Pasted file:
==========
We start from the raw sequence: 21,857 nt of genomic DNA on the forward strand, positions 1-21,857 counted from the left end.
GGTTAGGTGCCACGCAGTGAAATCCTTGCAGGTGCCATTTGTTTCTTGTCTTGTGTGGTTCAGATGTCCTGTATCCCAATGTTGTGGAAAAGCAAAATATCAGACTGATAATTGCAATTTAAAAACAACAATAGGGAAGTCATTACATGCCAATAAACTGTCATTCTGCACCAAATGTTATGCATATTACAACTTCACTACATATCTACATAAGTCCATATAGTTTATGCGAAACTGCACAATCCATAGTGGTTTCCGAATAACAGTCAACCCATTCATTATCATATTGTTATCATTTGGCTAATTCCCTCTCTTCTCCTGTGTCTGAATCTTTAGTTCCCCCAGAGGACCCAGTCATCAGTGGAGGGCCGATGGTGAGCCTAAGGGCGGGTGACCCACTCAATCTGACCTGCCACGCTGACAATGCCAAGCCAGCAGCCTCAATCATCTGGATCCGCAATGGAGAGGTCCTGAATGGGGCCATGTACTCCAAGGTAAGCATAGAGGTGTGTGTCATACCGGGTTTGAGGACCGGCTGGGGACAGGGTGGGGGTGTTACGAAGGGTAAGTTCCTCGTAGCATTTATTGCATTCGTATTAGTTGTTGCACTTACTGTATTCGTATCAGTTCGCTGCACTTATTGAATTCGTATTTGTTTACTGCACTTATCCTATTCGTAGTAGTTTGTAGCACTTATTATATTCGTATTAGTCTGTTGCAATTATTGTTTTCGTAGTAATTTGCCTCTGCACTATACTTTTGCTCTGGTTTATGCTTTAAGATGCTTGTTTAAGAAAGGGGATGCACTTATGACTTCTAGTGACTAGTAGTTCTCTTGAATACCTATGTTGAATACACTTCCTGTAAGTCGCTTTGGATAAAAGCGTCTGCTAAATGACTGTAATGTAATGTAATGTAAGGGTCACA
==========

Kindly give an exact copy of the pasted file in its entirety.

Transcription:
We start from the raw sequence: 21,857 nt of genomic DNA on the forward strand, positions 1-21,857 counted from the left end.
GGTTAGGTGCCACGCAGTGAAATCCTTGCAGGTGCCATTTGTTTCTTGTCTTGTGTGGTTCAGATGTCCTGTATCCCAATGTTGTGGAAAAGCAAAATATCAGACTGATAATTGCAATTTAAAAACAACAATAGGGAAGTCATTACATGCCAATAAACTGTCATTCTGCACCAAATGTTATGCATATTACAACTTCACTACATATCTACATAAGTCCATATAGTTTATGCGAAACTGCACAATCCATAGTGGTTTCCGAATAACAGTCAACCCATTCATTATCATATTGTTATCATTTGGCTAATTCCCTCTCTTCTCCTGTGTCTGAATCTTTAGTTCCCCCAGAGGACCCAGTCATCAGTGGAGGGCCGATGGTGAGCCTAAGGGCGGGTGACCCACTCAATCTGACCTGCCACGCTGACAATGCCAAGCCAGCAGCCTCAATCATCTGGATCCGCAATGGAGAGGTCCTGAATGGGGCCATGTACTCCAAGGTAAGCATAGAGGTGTGTGTCATACCGGGTTTGAGGACCGGCTGGGGACAGGGTGGGGGTGTTACGAAGGGTAAGTTCCTCGTAGCATTTATTGCATTCGTATTAGTTGTTGCACTTACTGTATTCGTATCAGTTCGCTGCACTTATTGAATTCGTATTTGTTTACTGCACTTATCCTATTCGTAGTAGTTTGTAGCACTTATTATATTCGTATTAGTCTGTTGCAATTATTGTTTTCGTAGTAATTTGCCTCTGCACTATACTTTTGCTCTGGTTTATGCTTTAAGATGCTTGTTTAAGAAAGGGGATGCACTTATGACTTCTAGTGACTAGTAGTTCTCTTGAATACCTATGTTGAATACACTTCCTGTAAGTCGCTTTGGATAAAAGCGTCTGCTAAATGACTGTAATGTAATGTAATGTAAGGGTCACA